Jersey electrical workers rally as new talks
About 300 striking electrical workers rallied December 18 in Morris Township, headquarters of Jersey Central Power & Light Company (JCP&L), as the strike by the International Brotherhood of Electrical Workers (IBEW) enters its 19th day. The rally called attention to the fact that JCP&L had increased its assets in the past year by $10 million—up to a total of $110 million.
JCP&L, a subsidiary of Ohio’s FirstEnergy for the past three years, is seeking sharp increases in the workers’ portion of health benefit costs while scrapping dental and vision plans. The company is also seeking a broad revision of work rules. The rally comes as new mediated talks are scheduled to get underway December 21.
Minneapolis public housing workers strike
Construction and maintenance workers for the Minneapolis Public Housing Authority (MPHA) walked out on strike December 14 after two months of mediated talks failed to produce an agreement. The 76 members of the Construction and General Laborers Local 563 have been without a contract since March as wages have proved to be a major sticking point.
In particular, many workers took classes at the request of the MPHA and were supposed to have received a progression step wage increase after completing the program. But the MPHA has reneged on its agreement.
Alberta teachers locked out
One hundred sixty-five Catholic teachers in Medicine Hat, Alberta, were locked out December 13 after contract negotiations broke down over the issues of salaries, working conditions and health benefits. The teachers, members of the Alberta Teachers Association, went on strike the next day.
The teachers have been without a contract since August of last year and are demanding a pay increase of 10.3 percent over four years, including 2 percent retroactive to September 1, 2004, while the school board is offering 11 percent over five years. In addition, teachers are demanding a cap on the length of a work week.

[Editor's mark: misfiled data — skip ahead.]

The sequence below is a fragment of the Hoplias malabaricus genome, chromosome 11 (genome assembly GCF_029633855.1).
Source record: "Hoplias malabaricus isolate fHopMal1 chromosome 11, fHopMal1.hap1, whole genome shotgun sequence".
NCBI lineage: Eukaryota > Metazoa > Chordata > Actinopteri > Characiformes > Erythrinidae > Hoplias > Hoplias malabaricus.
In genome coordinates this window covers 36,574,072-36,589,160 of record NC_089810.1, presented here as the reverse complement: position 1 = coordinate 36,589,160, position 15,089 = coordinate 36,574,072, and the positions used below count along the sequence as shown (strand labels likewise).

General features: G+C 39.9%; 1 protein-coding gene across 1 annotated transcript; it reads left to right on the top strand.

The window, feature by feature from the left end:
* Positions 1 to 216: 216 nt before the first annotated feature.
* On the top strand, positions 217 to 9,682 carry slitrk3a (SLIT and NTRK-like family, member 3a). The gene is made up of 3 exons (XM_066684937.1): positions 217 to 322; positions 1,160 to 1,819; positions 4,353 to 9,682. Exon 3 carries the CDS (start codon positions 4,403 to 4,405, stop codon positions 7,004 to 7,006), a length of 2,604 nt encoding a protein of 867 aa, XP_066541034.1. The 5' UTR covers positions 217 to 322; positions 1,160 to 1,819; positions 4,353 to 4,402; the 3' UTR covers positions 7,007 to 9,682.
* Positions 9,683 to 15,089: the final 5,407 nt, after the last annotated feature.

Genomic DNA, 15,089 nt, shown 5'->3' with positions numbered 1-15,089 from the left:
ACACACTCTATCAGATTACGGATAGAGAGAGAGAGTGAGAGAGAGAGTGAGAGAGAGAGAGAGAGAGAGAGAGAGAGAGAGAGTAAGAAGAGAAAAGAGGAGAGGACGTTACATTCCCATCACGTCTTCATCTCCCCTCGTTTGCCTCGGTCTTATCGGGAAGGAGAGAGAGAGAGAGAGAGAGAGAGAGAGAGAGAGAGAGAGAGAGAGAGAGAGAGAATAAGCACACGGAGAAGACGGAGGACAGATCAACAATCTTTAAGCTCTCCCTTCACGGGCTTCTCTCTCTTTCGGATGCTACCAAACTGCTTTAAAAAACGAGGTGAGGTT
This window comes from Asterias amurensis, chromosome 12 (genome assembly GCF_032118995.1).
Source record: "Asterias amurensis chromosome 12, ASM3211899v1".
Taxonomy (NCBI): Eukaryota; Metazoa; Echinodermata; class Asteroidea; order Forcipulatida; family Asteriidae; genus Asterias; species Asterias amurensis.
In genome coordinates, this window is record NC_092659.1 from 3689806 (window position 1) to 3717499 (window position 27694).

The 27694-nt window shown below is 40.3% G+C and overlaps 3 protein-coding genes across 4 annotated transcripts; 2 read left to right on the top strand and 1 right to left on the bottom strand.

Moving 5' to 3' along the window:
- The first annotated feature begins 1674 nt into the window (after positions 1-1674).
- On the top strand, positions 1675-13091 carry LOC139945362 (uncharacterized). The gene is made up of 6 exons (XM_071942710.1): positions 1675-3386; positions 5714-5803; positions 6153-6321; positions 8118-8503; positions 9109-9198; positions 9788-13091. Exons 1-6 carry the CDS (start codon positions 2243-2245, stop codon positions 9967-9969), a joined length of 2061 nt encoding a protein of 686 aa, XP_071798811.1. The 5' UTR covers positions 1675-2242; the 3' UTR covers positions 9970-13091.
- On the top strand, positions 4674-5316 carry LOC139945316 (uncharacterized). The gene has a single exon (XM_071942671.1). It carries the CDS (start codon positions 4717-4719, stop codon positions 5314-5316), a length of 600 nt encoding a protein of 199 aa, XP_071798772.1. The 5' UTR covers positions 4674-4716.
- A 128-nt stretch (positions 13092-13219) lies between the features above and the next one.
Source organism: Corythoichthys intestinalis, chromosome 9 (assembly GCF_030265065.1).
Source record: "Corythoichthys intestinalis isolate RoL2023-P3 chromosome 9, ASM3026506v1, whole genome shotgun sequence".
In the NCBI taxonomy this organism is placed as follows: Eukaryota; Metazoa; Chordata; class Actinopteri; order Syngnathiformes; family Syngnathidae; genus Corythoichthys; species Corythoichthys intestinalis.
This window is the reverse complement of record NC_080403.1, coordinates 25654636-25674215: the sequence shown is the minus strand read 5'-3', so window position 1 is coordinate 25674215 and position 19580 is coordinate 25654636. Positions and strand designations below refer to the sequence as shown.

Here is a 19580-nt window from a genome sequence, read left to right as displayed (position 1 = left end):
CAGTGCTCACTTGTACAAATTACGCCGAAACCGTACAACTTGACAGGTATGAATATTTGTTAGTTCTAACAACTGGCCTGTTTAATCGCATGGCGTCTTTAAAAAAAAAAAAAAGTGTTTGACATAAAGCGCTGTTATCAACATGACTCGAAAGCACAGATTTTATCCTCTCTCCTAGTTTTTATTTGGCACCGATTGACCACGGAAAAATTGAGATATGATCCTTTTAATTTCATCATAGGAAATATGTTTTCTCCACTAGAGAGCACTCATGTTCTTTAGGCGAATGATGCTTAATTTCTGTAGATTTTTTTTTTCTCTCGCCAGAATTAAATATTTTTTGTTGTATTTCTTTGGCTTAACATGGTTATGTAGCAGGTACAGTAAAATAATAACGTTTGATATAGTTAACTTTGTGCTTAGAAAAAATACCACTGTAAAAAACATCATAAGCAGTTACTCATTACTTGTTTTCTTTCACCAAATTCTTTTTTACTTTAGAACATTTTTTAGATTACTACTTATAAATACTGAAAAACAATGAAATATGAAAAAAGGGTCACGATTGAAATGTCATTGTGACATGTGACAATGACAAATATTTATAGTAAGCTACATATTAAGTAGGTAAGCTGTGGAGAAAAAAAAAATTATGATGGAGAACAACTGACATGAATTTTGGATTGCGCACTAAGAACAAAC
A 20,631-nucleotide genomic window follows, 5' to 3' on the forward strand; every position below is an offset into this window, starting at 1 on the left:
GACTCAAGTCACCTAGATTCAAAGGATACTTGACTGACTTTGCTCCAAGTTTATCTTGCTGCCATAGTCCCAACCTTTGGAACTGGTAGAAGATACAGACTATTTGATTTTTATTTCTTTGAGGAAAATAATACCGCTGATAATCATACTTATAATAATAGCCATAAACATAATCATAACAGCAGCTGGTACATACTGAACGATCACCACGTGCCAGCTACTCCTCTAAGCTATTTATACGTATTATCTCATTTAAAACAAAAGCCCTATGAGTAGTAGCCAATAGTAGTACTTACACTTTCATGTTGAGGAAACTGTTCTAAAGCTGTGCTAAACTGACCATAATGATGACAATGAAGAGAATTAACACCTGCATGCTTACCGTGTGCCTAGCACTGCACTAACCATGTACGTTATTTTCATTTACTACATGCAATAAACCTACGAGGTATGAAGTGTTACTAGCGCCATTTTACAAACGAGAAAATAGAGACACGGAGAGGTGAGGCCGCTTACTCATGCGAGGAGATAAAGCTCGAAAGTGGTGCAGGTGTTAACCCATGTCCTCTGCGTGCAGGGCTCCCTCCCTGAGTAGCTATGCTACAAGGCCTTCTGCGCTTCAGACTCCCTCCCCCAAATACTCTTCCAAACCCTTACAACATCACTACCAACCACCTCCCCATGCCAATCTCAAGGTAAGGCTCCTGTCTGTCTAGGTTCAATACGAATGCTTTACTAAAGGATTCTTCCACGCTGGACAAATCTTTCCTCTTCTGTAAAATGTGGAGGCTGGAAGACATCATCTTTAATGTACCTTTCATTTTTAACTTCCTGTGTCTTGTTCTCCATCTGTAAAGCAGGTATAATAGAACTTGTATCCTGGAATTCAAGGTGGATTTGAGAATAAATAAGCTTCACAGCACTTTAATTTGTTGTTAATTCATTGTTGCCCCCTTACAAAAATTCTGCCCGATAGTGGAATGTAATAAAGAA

The provincial government intervened last November in a similar dispute in Parkland school district, preventing both a lockout and a teachers’ strike. This time, such an intervention is not expected because a lockout is already in effect.
New Brunswick paper mill workers vote to strike
On December 13, about 700 workers at the pulp and paper mill in Miramichi, New Brunswick, voted by a 96.7 margin in favor of strike action. The workers are represented by Local 689 of the Communications, Energy and Paperworkers Union of Canada (CEP). In response to a notice delivered by the union on December 15, the UPM-Kymmene Corporation, the company that owns the mill, immediately started shutting down its two paper machines in preparation for the strike.
The company had already announced plans to decrease the number of workers employed at the mill from 1,200 to 800 by the end of January next year in a restructuring that would result in harvesting publicly owned forests in New Brunswick and transporting the logs to more modern mills in Newfoundland or the US.